Nordic Walk Rothbury Carriageway Drive Saturday 17th October 2015
We met the group in the shop and with a couple of late cancellations this was a very small group.
Poles at the ready we headed outside and warmed up. I told everyone the start of the route which involved walking up Gravelly Bank, as always there were lots of groans as it was going uphill. Lesley asked if we could have a stop somewhere with a nice view so she could have her lunch. I said I knew the exact spot.
We started off with the instruction that the group could stop if they needed to but with the poles they would probably not have to stop as often, if at all. I also said I would correct techniques if needed.
We got to the top of the bank and a swift admiration of the view (not catching our breath). Onwards and upwards (literally) to the path which took us past the farm, Gimmer Knowe, I decided to try and remember what Gimmer Knowe meant and failed miserably, so a swift text to Jon, the shepherd of Shepherds Walks, gave us the meaning. A gimmer is a ewe before she has had her first lamb and a knowe is a hill.
I joked with the group that I didn’t know if we turned right at Gimmer Knowe or if it was further along. We went further along and turned right at the next gate to take us up (yup another small hill) to the carriageway itself.
We started along the carriageway, which was the route that Lord Armstrong’s visitors used when they visited Cragside. Lesley tripped over her own feet and fell onto the grass right into a pile of sheep poo, luckily she was unhurt but her knees were mucky (as you can see from the photograph). She brushed herself off and we carried on.
The carriageway is a lovely path to Nordic walk along as it is flat. We headed up to the viewpoint which overlooks Rothbury whilst Lesley and Norma ate their lunch, Anne admired the amazing view and a few photographs were taken.
We headed back to the carriageway and through the forest where we came across a wide array of mushrooms, indeed this walk could have been called The Mushroom Walk unfortunately we weren’t knowledgeable enough to name them.
We had a choice of two paths and we turned right and came across a tree across the path which we had to duck underneath (not easy when you have a rucksack) although Norma made it look so easy as she gracefully went underneath but this wasn’t the worst part of this path, oh no we came across a gully with a tree across it, we knew we weren’t going to go across this and after watching a couple scramble across we all laughed and as is usual with a Julie Nordic walk turned around went back and this time went straight ahead.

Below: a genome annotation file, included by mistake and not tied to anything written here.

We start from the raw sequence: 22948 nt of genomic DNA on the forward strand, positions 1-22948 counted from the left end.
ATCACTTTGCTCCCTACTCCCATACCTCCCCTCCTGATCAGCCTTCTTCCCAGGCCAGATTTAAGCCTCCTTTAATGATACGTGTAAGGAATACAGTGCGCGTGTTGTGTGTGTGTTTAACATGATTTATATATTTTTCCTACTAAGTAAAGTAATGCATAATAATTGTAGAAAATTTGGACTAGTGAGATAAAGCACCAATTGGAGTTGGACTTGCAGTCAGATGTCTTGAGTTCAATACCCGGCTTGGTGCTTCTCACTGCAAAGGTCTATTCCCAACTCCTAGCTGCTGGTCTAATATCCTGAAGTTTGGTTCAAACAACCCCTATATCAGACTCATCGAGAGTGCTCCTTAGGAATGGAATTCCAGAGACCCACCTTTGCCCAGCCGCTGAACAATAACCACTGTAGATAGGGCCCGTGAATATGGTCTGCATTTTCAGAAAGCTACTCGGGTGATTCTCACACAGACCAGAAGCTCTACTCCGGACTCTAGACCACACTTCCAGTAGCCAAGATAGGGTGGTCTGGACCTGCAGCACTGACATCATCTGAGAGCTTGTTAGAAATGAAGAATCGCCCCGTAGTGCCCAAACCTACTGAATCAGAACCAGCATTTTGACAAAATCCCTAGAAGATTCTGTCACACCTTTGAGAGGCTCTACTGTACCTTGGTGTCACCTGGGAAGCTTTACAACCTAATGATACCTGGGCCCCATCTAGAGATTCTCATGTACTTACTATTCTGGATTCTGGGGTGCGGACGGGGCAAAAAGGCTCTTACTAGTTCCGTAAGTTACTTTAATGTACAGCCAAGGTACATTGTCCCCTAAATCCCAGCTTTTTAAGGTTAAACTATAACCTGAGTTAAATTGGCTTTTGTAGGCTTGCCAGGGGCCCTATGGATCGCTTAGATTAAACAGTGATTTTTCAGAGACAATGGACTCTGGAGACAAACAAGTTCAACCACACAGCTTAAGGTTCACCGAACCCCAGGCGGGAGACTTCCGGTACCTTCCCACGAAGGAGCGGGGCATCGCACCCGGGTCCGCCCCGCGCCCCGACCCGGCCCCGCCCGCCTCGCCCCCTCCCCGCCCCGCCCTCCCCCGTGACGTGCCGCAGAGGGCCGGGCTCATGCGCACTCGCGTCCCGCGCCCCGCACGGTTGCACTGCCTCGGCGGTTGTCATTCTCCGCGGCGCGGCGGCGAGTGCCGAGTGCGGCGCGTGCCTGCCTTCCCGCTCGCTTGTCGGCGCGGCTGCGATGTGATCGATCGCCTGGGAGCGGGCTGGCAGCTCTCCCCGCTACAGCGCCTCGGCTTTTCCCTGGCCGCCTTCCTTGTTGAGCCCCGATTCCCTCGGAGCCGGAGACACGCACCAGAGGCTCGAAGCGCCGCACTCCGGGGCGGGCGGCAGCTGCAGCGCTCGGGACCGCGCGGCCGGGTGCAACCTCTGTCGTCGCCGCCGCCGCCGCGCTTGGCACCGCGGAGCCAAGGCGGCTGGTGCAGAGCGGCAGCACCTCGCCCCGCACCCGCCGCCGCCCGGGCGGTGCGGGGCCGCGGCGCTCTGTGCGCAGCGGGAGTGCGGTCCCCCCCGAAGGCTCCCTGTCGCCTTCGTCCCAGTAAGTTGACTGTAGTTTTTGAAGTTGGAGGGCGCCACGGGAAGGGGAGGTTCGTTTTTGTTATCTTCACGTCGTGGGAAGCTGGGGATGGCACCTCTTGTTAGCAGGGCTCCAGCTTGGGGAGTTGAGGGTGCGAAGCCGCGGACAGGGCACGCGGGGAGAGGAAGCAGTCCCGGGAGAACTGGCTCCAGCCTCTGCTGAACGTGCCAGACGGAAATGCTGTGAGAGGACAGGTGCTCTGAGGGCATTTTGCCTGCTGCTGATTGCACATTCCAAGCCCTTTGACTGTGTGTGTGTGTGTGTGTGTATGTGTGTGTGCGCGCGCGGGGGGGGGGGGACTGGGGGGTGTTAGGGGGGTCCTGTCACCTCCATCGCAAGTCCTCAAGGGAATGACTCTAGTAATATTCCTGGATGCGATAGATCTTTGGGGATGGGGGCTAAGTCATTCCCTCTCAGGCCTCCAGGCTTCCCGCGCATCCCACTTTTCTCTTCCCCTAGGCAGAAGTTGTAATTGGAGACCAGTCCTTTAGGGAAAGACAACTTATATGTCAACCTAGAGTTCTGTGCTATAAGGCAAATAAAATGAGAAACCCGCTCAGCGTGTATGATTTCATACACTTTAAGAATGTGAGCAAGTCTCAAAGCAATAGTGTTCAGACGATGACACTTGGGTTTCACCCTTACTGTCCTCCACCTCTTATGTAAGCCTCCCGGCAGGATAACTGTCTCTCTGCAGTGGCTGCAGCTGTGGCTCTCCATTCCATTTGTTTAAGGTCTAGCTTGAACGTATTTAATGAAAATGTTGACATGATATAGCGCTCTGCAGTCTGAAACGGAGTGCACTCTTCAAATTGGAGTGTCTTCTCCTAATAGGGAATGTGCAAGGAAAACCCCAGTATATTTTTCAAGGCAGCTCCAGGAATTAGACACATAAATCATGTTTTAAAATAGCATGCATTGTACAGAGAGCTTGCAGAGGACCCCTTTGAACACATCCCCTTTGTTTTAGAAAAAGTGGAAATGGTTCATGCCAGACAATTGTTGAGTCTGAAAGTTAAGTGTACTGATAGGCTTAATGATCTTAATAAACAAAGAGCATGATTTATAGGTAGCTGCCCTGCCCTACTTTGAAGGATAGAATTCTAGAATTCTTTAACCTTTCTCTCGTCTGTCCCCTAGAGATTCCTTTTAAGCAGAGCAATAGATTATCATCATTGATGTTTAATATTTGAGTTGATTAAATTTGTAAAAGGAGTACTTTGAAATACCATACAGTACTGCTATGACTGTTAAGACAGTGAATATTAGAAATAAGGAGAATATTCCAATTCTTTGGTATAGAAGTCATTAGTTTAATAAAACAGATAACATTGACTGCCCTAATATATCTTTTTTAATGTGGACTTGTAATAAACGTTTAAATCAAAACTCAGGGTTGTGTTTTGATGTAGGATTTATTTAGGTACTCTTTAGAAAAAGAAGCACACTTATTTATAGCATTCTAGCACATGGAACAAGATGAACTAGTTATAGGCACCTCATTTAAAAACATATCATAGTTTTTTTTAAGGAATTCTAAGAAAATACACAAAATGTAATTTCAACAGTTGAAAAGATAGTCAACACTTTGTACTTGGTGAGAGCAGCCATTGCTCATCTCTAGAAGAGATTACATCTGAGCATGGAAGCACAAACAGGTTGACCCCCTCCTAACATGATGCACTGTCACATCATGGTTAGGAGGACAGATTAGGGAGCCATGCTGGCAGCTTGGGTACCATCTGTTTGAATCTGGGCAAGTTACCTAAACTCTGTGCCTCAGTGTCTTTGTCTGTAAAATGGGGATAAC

Down this path we all stopped to eat blackberries and blaeberries (bilberries) which were delicious and Lesley said she would have to remember the route to come back to pick them.
Off we walked down to Rothbury and back to the shop. Our main concern on this walk was whether we would get back in time for tea and cakes but not to worry we did.
Cool down and stretches completed. We ended our day in Tomlinsons for tea, coffee, banana and choc chip bread, Malteser cake, Bakewell tart and coffee cake. I explained the up and coming walks for 2015 and also the ideas which we have for 2016 and it looks to be a very interesting year for Nordic walking.
I hope you all enjoyed your day and I hope to see you again soon.
Nordic Walking Training Saturday 17th October 2015
The weather for the day was perfect, 12° and light clouds in the sky.
We met at the Shepherds Walks shop and sorted out poles. We headed down to the Riverside to start the training.
We worked through the first 6 basic steps of Nordic walking including the exercises to reiterate the actions. This didn’t take the whole 2 hours as the steps were picked up very quickly so we headed along the Rothbury Railway line to practice and I could correct and work on any issues, if needed.
We finished the walk and headed back to the shop for lunch before meeting the rest of the group for the walk in the afternoon.
I hope you enjoyed your training and hope to see you on one of our walks very soon.